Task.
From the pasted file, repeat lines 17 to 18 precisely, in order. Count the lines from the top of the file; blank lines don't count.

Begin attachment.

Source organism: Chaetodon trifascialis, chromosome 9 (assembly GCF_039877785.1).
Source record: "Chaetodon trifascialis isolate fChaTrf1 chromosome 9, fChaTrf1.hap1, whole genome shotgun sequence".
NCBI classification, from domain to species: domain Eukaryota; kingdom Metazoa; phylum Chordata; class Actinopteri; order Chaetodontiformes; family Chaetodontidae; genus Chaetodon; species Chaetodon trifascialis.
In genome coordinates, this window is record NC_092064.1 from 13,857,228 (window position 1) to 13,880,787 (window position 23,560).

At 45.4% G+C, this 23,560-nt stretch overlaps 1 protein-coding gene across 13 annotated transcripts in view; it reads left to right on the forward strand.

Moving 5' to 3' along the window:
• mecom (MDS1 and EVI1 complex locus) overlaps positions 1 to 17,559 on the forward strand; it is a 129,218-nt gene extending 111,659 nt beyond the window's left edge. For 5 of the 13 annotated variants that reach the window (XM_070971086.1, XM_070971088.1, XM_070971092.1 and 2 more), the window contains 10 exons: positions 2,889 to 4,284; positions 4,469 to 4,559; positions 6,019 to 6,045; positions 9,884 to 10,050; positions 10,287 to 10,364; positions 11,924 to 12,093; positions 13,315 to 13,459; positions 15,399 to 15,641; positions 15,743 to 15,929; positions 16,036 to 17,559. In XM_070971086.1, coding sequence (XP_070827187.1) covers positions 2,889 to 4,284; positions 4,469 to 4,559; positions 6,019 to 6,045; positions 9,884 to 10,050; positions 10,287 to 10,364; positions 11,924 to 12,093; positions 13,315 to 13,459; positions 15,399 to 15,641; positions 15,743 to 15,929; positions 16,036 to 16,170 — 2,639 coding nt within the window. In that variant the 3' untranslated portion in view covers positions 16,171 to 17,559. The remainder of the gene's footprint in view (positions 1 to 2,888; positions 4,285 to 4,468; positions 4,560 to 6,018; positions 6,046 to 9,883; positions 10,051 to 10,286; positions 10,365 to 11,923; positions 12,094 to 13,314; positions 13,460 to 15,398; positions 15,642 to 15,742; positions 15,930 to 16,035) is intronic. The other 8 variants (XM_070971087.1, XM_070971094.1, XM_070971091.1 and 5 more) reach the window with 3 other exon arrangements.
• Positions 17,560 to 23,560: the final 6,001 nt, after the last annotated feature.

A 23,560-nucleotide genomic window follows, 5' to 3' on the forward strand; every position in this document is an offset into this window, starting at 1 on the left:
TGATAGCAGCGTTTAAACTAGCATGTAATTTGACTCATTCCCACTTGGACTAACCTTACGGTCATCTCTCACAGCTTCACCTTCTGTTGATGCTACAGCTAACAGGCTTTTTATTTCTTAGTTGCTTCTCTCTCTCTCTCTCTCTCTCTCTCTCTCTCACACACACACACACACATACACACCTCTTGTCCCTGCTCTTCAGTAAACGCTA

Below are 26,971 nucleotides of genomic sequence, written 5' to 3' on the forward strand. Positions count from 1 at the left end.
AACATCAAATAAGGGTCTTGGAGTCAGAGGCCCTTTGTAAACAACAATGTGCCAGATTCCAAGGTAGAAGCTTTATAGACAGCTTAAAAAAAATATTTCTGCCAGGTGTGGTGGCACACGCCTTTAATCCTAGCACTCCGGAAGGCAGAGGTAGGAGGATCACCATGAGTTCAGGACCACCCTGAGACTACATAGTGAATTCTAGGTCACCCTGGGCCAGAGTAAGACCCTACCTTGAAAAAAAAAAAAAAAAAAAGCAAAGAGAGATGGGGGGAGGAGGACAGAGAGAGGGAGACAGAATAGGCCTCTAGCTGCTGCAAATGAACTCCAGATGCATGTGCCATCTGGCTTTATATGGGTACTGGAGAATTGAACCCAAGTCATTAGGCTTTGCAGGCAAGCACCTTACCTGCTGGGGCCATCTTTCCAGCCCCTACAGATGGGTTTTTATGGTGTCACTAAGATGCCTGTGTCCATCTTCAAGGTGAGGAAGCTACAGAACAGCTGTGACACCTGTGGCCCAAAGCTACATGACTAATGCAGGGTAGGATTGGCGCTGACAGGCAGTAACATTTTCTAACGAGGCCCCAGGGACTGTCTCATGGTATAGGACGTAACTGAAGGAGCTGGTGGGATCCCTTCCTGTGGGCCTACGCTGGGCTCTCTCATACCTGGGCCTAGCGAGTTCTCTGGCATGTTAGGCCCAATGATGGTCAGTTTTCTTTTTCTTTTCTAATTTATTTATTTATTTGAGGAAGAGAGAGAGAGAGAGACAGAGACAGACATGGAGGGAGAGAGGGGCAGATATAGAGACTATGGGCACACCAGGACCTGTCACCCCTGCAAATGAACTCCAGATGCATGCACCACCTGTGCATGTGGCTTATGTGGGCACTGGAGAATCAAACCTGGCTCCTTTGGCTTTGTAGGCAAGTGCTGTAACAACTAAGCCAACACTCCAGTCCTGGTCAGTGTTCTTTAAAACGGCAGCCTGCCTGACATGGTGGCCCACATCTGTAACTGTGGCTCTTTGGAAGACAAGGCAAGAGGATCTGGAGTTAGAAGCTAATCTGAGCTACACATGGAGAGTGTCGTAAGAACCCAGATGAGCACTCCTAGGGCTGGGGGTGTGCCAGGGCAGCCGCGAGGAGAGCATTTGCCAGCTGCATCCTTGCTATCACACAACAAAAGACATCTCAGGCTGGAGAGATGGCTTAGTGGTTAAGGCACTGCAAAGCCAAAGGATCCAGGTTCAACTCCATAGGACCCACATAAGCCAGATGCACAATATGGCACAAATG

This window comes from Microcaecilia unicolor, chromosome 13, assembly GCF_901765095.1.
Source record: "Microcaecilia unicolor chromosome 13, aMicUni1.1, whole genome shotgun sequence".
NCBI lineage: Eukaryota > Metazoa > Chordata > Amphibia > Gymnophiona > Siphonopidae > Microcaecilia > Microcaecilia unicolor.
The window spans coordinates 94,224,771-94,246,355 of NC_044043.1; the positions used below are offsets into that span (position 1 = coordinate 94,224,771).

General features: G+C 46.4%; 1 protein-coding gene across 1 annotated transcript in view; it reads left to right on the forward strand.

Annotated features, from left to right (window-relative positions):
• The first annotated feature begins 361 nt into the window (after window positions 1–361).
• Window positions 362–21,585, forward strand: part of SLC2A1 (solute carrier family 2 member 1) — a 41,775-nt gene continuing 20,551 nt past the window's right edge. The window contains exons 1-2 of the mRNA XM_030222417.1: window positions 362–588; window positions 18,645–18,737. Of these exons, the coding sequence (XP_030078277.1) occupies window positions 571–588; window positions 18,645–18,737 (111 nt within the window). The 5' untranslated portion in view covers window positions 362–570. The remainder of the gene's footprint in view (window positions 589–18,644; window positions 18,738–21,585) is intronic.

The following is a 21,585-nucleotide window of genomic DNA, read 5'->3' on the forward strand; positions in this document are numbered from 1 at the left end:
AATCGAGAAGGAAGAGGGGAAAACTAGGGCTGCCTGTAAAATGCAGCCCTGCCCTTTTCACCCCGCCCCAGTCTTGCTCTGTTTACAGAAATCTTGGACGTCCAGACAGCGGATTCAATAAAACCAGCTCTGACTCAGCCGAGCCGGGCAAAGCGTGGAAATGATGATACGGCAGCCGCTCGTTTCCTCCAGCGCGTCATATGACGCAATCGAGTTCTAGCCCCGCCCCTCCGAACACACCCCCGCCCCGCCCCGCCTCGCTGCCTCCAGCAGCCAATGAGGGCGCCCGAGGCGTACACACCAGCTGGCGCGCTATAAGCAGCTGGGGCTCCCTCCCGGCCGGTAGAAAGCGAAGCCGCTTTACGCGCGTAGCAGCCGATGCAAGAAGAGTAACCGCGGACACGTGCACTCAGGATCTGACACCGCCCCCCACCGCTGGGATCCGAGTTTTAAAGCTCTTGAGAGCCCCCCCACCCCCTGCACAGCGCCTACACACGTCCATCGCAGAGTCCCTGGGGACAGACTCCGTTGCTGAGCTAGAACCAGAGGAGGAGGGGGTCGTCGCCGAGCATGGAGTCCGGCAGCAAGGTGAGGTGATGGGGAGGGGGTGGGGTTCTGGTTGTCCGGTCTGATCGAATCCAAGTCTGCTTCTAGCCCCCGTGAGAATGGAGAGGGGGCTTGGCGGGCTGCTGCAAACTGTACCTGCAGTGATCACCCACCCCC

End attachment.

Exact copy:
General features: G+C 46.4%; 1 protein-coding gene across 1 annotated transcript in view; it reads left to right on the forward strand.

Annotated features, from left to right (window-relative positions):